UK & World News
Warning Over Growing Numbers Of Blind Children
The number of blind or partially sighted children has increased due to a rise in survival rates of severely premature babies.
According to the charity Blind Children UK, the earlier a child is born the greater the risk of vision impairment. One in 20 children born severely premature is likely to be blind.
There has been a 9% rise in the number of children registered blind or partially sighted since 2006. Among under-fives the number has gone up by 12%.
The charity says despite increasing numbers of children being affected, a quarter of parents said they had to wait longer than a year for their child to be diagnosed.
Sally Freeman from Blind Children UK said: "The child won't know they have a visual impairment and if it's the first time for the parents, then they won't know there's a visual impairment involved.
"So the child could have a visual impairment for a while before they are diagnosed."
Fadzie Karima has no sight in her right eye and tunnel vision in her left eye.
The 13-year-old told Sky News: "I usually bump into stuff if I'm not being careful and it takes more concentration to do things like writing or using a computer."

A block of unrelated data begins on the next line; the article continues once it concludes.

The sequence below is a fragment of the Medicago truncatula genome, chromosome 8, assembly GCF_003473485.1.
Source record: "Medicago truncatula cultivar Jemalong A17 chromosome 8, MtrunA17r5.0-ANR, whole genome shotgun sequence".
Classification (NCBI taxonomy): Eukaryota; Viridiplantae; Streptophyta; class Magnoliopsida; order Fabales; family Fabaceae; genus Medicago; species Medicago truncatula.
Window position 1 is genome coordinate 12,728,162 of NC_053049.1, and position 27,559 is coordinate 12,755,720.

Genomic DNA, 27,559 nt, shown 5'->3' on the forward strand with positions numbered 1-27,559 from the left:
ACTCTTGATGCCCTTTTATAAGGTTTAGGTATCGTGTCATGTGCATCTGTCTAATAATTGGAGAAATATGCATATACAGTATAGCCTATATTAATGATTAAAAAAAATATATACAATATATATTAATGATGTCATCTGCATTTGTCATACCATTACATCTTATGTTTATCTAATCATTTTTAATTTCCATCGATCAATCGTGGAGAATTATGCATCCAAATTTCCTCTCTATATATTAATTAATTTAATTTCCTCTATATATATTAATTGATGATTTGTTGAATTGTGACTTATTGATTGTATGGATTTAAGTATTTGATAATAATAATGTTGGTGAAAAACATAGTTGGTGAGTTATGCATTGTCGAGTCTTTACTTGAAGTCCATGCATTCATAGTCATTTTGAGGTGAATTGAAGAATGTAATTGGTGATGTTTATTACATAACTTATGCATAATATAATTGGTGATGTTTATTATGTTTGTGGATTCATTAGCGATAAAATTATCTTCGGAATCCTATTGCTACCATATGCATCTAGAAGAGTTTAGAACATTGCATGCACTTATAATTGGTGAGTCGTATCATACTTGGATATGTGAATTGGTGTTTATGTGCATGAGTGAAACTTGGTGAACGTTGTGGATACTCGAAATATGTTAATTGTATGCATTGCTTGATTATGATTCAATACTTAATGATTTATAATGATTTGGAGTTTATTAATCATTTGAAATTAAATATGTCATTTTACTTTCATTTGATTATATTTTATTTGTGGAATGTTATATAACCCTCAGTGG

She was diagnosed with juvenile glaucoma two years ago. Her mother, Ericah, wishes she had noticed sooner that her daughter was having difficulties.
"Had we gone for regular eye tests it would have been picked up a lot earlier but I didn't see the need for it," she said.
She is backing a campaign to urge other parents to get their children's eyesight checked.
The campaign also has the backing of Lord Holmes, the blind Paralympic swimmer.
He said: "Every day four children in the UK are registered blind or partially sighted.
"Sight loss can leave children feeling isolated and afraid - I know this from personal experience.
"Blind Children UK helps gives children the skills, confidence and support to enable them to enjoy their childhood and reach their potential as adults."